“Slow Hand Antigua” by Dennis Mahagin

Illustration by Morgan Maurer, 2011

It was after hearing your solo
in “Strange Brew” when everybody
started calling you God, and who
could argue? Later, the 80s brought
curlicue lines of killer powder
to an already full plate, conjuring
filigrees for a deadly wrought iron gate
like in the movie Omen II
before it impales
the priest… Styptic pencils, prying
open bloodshot eyes, vodka flasks
in toiletry kit, gig bag, soft leather
case, carrying it, carrying it.

After hiring Nathan East to play bass,
you cleaned up, and bought a plantation
in the West Indies for placing addicts
in anesthetic freeze to stem withdrawal
symptoms in lieu of deities and detritus,
until icicles formed at the anus cracks
of these addicts, long-cock stalactites
the color of faded amethyst. I remember
a December dawn, wracked by chills,
cramps and terror (the usual
withdrawal) — writing you a letter,
the gist of it not even much sincere,
asking if I might come to this new
clinic; God, I sent you

that pathetic note via post office
address in Antigua which I copied
from an article on your career appearing
in Creem Magazine. Sometimes I wonder
what became of that letter: Was it stuffed
in some duffel, packed off to a landfill,
or museum specializing in Pathos and
Cultural Oddities? It’s like something
out of Melville; or what Nietzsche
said about “the things that don’t
kill you.” Well, I lived through

the 90s, and into a new
millenium, and yet I’m not stronger…
Mr. Friedrich told a white lie when he laid
that one down, a platitude for deep thinker’s
decorum in a form letter, sent out to assuage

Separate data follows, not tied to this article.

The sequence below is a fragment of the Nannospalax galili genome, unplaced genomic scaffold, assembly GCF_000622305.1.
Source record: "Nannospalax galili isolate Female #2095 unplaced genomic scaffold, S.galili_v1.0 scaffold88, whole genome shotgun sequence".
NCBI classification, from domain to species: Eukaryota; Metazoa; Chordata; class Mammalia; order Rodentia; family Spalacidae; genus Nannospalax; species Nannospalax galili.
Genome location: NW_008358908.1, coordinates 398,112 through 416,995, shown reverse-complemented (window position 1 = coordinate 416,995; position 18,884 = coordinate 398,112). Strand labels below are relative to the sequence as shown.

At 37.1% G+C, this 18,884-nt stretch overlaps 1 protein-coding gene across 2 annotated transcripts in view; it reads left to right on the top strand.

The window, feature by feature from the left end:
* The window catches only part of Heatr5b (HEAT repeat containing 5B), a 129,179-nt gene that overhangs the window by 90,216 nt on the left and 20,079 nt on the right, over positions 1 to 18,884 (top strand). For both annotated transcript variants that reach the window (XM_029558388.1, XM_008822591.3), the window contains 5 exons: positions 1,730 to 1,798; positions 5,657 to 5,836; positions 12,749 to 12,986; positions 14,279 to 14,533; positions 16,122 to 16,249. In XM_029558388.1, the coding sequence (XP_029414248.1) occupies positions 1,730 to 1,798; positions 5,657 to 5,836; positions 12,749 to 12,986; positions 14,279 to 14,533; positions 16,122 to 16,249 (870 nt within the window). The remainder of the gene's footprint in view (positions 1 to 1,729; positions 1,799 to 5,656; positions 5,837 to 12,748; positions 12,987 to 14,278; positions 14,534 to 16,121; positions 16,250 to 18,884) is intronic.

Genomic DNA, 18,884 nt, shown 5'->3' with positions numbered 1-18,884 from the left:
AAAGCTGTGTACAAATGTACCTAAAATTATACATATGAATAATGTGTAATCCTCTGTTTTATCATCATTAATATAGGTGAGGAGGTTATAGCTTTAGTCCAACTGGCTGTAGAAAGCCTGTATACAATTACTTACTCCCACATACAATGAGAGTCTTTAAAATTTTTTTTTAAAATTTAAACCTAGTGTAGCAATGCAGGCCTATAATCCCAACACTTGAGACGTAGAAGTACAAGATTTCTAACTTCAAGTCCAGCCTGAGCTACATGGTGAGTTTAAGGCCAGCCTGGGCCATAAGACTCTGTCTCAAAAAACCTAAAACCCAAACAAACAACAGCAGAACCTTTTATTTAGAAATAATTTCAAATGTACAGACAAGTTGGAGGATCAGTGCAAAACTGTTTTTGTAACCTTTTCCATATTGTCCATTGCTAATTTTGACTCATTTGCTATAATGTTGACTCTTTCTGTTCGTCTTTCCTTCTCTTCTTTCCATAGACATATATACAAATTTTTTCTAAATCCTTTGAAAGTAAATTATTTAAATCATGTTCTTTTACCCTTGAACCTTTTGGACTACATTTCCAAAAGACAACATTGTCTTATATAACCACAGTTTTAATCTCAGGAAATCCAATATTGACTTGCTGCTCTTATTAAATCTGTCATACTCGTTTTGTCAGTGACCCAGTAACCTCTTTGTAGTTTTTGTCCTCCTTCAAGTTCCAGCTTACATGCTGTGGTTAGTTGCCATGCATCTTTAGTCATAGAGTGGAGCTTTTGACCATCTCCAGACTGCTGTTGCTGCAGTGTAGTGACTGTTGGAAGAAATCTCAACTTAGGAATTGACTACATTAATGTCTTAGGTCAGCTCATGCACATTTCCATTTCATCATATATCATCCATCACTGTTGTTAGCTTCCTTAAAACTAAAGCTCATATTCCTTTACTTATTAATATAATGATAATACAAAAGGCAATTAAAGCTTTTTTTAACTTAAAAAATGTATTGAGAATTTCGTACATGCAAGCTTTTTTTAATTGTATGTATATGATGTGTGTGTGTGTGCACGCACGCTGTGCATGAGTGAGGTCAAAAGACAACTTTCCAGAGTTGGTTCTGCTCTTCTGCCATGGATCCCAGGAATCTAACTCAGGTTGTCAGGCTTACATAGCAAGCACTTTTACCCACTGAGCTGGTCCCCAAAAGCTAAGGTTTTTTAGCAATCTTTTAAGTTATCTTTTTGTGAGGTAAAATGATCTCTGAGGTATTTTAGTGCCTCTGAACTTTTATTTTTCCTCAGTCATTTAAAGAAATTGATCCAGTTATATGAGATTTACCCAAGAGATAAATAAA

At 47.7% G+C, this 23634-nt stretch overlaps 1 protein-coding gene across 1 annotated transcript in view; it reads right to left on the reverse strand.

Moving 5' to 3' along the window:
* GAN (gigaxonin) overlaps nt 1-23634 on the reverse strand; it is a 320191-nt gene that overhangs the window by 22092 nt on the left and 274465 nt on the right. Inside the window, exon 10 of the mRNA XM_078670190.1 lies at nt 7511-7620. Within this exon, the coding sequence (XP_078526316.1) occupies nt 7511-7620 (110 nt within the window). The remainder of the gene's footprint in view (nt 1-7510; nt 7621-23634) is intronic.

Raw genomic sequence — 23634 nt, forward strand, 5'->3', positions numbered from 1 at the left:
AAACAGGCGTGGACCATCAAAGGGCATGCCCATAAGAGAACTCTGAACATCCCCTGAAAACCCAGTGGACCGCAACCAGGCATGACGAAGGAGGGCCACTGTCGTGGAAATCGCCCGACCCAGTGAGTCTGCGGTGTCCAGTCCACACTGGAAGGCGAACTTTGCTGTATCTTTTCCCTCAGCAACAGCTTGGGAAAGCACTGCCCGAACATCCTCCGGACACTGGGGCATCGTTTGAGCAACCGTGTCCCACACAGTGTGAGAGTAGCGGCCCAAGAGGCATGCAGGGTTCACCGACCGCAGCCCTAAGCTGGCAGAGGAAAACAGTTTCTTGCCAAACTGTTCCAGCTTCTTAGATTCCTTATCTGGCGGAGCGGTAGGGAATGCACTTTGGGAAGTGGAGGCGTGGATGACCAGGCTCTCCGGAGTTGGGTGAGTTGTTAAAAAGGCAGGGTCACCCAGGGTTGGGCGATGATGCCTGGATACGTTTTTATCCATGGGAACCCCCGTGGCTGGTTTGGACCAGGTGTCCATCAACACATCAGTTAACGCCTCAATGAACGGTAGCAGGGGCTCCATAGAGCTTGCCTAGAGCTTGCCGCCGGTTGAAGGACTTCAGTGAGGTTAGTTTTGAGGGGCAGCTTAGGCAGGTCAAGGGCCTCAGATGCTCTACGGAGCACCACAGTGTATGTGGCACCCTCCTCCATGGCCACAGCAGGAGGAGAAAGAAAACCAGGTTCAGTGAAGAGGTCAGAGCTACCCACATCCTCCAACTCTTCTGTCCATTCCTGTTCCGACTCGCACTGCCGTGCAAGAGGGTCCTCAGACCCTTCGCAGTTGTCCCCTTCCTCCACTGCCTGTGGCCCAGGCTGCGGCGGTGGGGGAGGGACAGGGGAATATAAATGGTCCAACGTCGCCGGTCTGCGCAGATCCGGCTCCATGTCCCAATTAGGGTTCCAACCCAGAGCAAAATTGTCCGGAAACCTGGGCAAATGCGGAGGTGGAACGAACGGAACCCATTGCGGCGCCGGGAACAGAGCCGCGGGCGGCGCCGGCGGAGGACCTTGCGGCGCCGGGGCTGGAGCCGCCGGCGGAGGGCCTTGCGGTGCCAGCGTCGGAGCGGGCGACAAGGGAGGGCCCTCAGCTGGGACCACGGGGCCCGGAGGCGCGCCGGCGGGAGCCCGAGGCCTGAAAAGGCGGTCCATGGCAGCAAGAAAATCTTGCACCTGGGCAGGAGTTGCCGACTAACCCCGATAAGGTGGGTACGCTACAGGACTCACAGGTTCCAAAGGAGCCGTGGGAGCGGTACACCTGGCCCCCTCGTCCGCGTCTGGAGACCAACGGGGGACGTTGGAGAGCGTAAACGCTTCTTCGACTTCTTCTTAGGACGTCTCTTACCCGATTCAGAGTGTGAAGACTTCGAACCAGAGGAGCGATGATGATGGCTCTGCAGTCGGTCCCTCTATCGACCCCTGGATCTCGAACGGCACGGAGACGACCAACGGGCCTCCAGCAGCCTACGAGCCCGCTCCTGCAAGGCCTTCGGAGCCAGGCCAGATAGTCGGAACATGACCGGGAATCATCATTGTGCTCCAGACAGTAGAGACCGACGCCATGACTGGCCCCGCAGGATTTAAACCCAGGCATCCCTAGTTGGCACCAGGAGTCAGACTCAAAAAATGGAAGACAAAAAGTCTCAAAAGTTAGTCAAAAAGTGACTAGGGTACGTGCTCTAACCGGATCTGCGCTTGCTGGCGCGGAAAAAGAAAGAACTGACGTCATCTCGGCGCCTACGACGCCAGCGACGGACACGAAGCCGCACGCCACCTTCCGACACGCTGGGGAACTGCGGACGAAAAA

shame, guilt and doubt that might gnaw
through a man’s guts, or even
drive him nuts.

Still, if you could bottle
the kind of luck, that’s been visited
on me? Might call it recovery, or else
one soporific side-stitch analgesic
sponge for Christ’s cross-top
agony, time lapse for when it can’t
get any worse, then it does: Overkill
and Aftermath. Antigua in every city.
E.C., I forgive you the final fifty three
bars of Layla; how indulgent, simply
goes on, and on, and on and on …
reminds me nobody’s God.
Time is all; my letter



Dennis Mahagin is a poet from eastern Washington state. His work has appeared in many literary venues, including Exquisite Corpse, Stirring: A Literary Collection, Absinthe Literary Review, 42opus, 3AM, Slow Trains, Clean Sheets, Juked, PANK, Thieves Jargon, Keyhole, and Night Train. Dennis is also an editor of fiction and poetry at the online zine called FRiGG. A collection of Dennis’ poetry, entitled “Grand Mal,” is forthcoming in ’11 from Rebel Satori Press.Visit DM on the Web: http://fourhourhardon.blogspot.com

Read our interview with Dennis here.

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